According to Treede et al, neuropathic pain is defined as “pain arising as a direct consequence of a lesion or disease affecting the somatosensory system.”17 Diabetes is a common cause of neuropathic pain and is a disease that is intimately tied to obesity. Up to half of all long-standing patients with diabetes have polyneuropathy, which is a major cause of morbidity and mortality in the obese population.18 The most common mechanism of injury in diabetic patients with polyneuropathy is mechanical stress that goes unnoticed because of loss of peripheral sensation, most commonly in the feet (Table 2).19 Patients will then walk on the injured tissue, further altering the internal structure. Diabetic neuropathy is caused by a variety of mechanisms interplaying together including disturbances in glucose control, insulin, insulin-like growth factor, c-peptide, and structural control of tissues.20

Currently, there are still problems with controlling neuropathic pain. Prevention remains at the heart of treatment, with tight glycemic control in patients with diabetes. Further treatment options include weak opioids and stronger opioids such as hydrocodone and oxycodone; however, treatment should not be limited to these options as it has been shown that anticonvulsants, tricyclic antidepressants, selective serotonin reuptake inhibitors, local anesthetics, and gabapentin are all useful in the treatment of neuropathic pain (Table 3).21,22

In addition to the oral and topical medications mentioned, there is new work being done to investigate different regional blocks and their roles in the treatment of diabetic neuropathy. Cheng et al showed in a case study that sympathetic blocks to the thoracic and lumbar regions provided sustained pain relief for a 37-year-old male who had experienced numbness, tingling, and a cold sensation that began in his feet and spread up to his knees over 3 months before being diagnosed with painful diabetic small-fiber sensory neuropathy.23 This may prove to be a good adjunct to the treatment of painful diabetic neuropathy refractory to first-line medications.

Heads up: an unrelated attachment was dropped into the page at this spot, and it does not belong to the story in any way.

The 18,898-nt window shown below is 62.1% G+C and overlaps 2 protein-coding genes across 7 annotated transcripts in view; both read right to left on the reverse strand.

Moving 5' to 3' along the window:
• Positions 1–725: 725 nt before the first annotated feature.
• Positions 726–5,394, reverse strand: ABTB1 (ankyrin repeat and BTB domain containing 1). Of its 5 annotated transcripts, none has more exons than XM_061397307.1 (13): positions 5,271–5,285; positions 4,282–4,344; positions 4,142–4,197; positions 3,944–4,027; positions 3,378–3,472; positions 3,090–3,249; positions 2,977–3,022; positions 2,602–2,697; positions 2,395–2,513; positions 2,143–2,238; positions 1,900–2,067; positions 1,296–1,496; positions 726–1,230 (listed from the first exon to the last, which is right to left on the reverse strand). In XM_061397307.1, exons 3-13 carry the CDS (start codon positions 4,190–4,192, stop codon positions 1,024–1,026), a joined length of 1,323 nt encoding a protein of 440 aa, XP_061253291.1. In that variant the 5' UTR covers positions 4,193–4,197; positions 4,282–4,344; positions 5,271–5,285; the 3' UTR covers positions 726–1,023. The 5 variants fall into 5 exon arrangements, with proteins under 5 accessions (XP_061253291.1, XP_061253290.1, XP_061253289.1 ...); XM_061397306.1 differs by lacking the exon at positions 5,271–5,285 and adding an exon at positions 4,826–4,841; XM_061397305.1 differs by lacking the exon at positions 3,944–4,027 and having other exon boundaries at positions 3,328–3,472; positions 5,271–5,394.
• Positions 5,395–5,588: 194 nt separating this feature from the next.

Musculoskeletal Pain

The obese patient commonly has to deal with many musculoskeletal pains. A national study in Australia showed that the odds of having arthritis were 7 times higher for the obese compared to those of normal weight.24 Overweight and obese patients have higher rates of low back and neck pain.25,26 The effects of weight only get worse as the patient’s BMI increases. Patients with obesity were shown to have more pain walking up and down stairs as well as less lower back strength compared to overweight individuals.27 In the past, this pain that resulted from climbing stairs was viewed as a mechanical stress of extra weight on the joints and tissues. However, because pain is still more common in the lower limbs compared to the upper, especially in patients with osteoarthritis (OA), investigators have concluded that increased pain in all areas of the body was getting worse with increasing BMI; thus, pain is likely due to more than just extra weight on the body and has contributing biochemical factors.28,29

Most physicians will prescribe non-steroidal anti-inflammatory drugs (NSAIDs) as their first choice of medication for musculoskeletal pain,30 but perhaps the first-line treatment for pain management in the obese should be weight loss. However, weight loss and exercise can prove challenging in obese patients, which is a topic that will be discussed in more detail in subsequent sections. Meta-analysis of randomized-controlled trials has shown, though, that weight loss of more than 5.1%, with a loss of at least 0.24% per week, will result in an improvement in disability and a reduction in pain.31


Headaches are a common problem in the general population; however, they are more common and incapacitating in the obese.32,33 BMI was shown to have a positive correlation with headache frequency in women. When examining cross-sectional analysis of 11 datasets of more than 220,000 women with headache or migraine, a BMI of 20 was shown to be associated with the lowest risk for headache while those who had a BMI of 30 had a 35% increased risk; those women who were morbidly obese with a BMI of 40 were associated with even greater odds, showing an 80% increase for headache.34 Bond et al showed that obese patients who were prone to migraines and who underwent bariatric surgery demonstrated a severe reduction in their headaches after significant reduction in weight.35 Hershey et al studied headaches in the pediatric population, and they showed that higher BMI was associated with higher frequency. In addition, they found that children who decreased their BMI showed reductions in headache frequency at 3- and 6-month interval follow-ups.36